Pueblo: The Chile Variety That Grows Exclusively In Colorado

Over the last few years, you may have noticed Carolina reaper-flavored chips and pepper X hot sauce of Hot Ones fame growing in numbers in your local grocery stores. As the popularity of all things spicy skyrockets, the hottest peppers in the world have grown to be household names. However, before trending pepper X and ghost pepper flavors took over the spicy food world, all we knew were trusty jalapeños and habaneros to give us the picante missing in our lives. However, for the people of Colorado, their go-to chile has always been lesser known.

Colorado may be known for their unique foods (Rocky Mountain oysters, anyone?), but their own homegrown chile may just be the rarest. The Pueblo chile is named after the city that it exclusively grows in, located in the south-central region of Colorado. There, in Pueblo, the chiles are cherished, and they even get their own annual festival.

These chiles are similar in appearance to New Mexico's famed Hatch chile, but there are slight differences between the two. Pueblos tend to be a bit thicker and shorter than the average Hatch chile, and Pueblos also tend to be on the spicier side compared to Hatch. These chiles are known for their friendly rivalry, as their respective states often claim their own to be the best. While both chiles are popular in this region of the U.S., the Pueblo chiles' history is likely lesser known.

History of Pueblo chiles

It makes sense that Pueblo was destined to have its own namesake chile, as their region's climate is ideal for cultivating these fruits (yes, chiles are fruits.) The lengthy hot summer season, coupled with little rain, creates perfect conditions for growing many varieties of chiles. According to History Colorado, it's likely the first chiles were grown in the region when Mexican traders and settlers began bringing the fruits into the area in the early- to mid-19th century. The site notes that after decades of growing these plants, a unique variety now known as Pueblo chiles began to develop.

Ready Foods adds that the proper name of the Pueblo chile is Mirasol Mosco. Mirasol chiles can be found in other regions, but this chile can only be called a Pueblo if it is grown in the Coloradan city.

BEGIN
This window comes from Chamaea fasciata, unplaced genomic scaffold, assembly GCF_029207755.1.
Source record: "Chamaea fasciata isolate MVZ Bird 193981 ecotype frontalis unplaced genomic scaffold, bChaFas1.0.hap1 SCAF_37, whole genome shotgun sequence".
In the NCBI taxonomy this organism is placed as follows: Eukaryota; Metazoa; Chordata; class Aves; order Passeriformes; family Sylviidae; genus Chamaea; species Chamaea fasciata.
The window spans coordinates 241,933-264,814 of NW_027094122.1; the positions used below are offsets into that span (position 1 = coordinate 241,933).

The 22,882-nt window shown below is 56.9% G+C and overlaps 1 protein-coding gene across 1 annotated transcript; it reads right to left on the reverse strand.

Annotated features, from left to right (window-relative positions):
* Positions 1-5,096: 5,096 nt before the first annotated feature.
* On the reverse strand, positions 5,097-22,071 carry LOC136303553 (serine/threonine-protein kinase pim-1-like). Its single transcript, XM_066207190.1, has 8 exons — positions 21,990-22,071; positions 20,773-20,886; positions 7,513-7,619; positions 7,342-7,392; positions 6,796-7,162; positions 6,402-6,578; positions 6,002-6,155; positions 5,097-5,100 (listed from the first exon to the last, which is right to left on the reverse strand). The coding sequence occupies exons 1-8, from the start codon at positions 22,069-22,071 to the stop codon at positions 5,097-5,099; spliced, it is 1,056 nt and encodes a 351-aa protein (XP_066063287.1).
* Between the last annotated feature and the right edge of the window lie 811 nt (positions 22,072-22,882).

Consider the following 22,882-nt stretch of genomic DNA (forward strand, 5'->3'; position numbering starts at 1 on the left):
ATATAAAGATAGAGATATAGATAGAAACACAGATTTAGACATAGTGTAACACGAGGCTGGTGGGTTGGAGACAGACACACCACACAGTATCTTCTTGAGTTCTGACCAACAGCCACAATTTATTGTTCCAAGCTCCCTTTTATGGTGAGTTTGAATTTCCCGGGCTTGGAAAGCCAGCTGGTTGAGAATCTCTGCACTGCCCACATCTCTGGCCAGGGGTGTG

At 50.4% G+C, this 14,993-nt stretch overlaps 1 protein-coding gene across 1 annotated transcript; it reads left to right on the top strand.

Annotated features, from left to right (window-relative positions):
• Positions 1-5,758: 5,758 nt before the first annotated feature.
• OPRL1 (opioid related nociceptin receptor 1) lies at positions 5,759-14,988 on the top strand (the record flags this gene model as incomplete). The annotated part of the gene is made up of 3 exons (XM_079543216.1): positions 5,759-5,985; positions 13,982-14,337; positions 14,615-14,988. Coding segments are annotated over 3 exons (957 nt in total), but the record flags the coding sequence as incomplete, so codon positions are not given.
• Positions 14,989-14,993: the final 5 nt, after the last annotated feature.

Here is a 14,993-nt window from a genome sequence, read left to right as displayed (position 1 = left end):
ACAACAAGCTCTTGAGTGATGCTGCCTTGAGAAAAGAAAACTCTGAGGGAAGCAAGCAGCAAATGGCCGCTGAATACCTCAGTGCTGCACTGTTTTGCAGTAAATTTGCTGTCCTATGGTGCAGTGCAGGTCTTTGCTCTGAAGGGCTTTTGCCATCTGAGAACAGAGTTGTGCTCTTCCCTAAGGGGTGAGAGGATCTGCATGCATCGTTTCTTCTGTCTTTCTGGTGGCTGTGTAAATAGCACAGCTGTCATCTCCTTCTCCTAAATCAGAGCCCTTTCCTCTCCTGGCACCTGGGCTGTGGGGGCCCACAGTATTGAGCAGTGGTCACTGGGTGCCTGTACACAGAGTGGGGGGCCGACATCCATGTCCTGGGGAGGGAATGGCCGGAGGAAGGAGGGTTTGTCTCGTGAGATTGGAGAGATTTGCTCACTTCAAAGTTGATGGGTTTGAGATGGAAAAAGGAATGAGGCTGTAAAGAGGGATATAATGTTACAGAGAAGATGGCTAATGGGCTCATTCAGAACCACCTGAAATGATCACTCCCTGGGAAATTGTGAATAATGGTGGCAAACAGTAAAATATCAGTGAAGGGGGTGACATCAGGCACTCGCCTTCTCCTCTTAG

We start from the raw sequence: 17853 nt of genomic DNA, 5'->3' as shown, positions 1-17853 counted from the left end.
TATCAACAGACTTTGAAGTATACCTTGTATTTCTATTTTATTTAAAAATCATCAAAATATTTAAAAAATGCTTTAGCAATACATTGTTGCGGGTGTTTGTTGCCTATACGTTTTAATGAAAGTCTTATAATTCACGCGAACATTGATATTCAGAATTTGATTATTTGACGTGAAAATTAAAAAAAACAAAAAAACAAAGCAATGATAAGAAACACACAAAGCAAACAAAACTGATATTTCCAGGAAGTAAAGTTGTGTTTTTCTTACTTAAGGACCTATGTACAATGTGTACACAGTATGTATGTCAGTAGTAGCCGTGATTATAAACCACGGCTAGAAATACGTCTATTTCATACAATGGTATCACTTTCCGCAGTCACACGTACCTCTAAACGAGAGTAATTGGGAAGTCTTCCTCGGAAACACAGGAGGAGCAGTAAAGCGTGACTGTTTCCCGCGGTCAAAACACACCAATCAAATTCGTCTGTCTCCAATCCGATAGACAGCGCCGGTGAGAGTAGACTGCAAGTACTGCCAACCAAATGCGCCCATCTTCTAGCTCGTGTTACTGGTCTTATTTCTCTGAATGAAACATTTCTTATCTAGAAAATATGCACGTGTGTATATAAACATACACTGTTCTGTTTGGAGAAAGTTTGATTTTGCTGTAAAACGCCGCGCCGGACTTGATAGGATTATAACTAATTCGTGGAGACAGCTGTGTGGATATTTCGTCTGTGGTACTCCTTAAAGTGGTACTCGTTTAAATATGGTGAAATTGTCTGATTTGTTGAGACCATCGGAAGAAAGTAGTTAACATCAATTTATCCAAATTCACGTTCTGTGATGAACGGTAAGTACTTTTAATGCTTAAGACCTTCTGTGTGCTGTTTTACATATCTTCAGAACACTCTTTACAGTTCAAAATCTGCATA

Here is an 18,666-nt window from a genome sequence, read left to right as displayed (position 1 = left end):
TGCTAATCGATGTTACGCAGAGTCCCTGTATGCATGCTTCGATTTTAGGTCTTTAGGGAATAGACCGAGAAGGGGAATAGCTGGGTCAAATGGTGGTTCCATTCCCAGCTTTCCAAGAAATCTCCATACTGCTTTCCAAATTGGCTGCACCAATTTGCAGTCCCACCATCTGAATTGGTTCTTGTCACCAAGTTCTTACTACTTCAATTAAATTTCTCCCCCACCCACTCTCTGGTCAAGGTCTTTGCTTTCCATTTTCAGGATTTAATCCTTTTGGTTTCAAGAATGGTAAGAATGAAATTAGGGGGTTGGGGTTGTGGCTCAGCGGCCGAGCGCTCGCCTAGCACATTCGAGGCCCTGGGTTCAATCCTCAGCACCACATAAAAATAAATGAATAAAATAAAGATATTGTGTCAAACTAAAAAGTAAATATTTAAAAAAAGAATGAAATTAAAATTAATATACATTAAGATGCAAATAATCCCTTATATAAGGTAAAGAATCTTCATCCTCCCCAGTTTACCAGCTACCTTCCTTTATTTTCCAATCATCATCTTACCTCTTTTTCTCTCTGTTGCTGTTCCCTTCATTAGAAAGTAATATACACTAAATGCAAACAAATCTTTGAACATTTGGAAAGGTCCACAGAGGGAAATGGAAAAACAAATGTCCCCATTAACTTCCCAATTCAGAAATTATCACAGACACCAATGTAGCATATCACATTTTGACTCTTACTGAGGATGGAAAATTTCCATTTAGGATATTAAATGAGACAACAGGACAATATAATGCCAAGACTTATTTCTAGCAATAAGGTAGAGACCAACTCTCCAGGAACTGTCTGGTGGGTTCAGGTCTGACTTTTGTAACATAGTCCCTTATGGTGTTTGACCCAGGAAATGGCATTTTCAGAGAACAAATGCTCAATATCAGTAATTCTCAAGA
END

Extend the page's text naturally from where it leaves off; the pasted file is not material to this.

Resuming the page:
While the Pueblo namesake is obvious, there is another reason the chile is actually called Mirasol. When broken down into two parts, the name translates to "look sun." This is fitting as the Pueblo chile grows pointing upwards toward the sun, unlike other chiles, as per Ready Foods.

Today, the Pueblo Chile Fest draws thousands of people from across the globe in September to enjoy all types of Pueblo chile-infused foods. This must-see foodie event is sure to wow anyone that enjoys chowing down on spicy food and savoring craft beers.

What Pueblo chiles taste like

Pueblo chiles are known to be delicious. Their flavor is a bit sweet, and they have a satisfyingly thick flesh that balances the heat well. But, what you really may be wondering about is the spiciness and if you can stomach having this chile on your dinner plate. Don't worry, though, this chile isn't too hot. The heat level is often compared to that of jalapeño, a chile most people can easily enjoy without chugging water. The spice levels do vary, however, for Pueblo chiles, as they're typically anywhere from 5,000 to 20,000 Scoville Heat Units. For comparison, jalapeños are anywhere from 2,000 to 8,000 units, and the infamous Carolina reaper averages at a near-unbearable 1,800,000 units.

This spicy, yet not overwhelming, heat level paired with a great taste has shot this chile into Coloradan stardom. It's served across the state and can easily be found in many local restaurants. While there are plenty of ways to enjoy this chile, the traditional methods may be the best.

How to cook with Pueblo chiles

Likely the best place to experience Pueblo chile dishes is at the annual festival. Dozens of food trucks and booths sell all different types of cooked Pueblo chiles, from fresh roasted ones with rice to Pueblo salsa to even chile-infused desserts.

Restaurants have almost as many ways of serving this famous food from Colorado. For instance, it's often served in a tasty chile relleno dish featuring roasted-then-batter-fried Pueblo chiles stuffed with meat or cheese. However, you may have to opt to make your own chile dishes at home if you don't see yourself traveling to Colorado anytime soon.

The Pueblo Chile Growers Association has almost two dozen recipes available on their site, so you can feel confident chopping up your own chiles for meals at home. From tasty Pueblo chile cornbread to stuffed cheese poppers to candied chiles, there are plenty of hard-to-pass-up meals with a nice kick that anyone can enjoy. So, for some, it might be worth planning a road trip to Colorado in the near future to secure some of these one-of-a-kind chiles.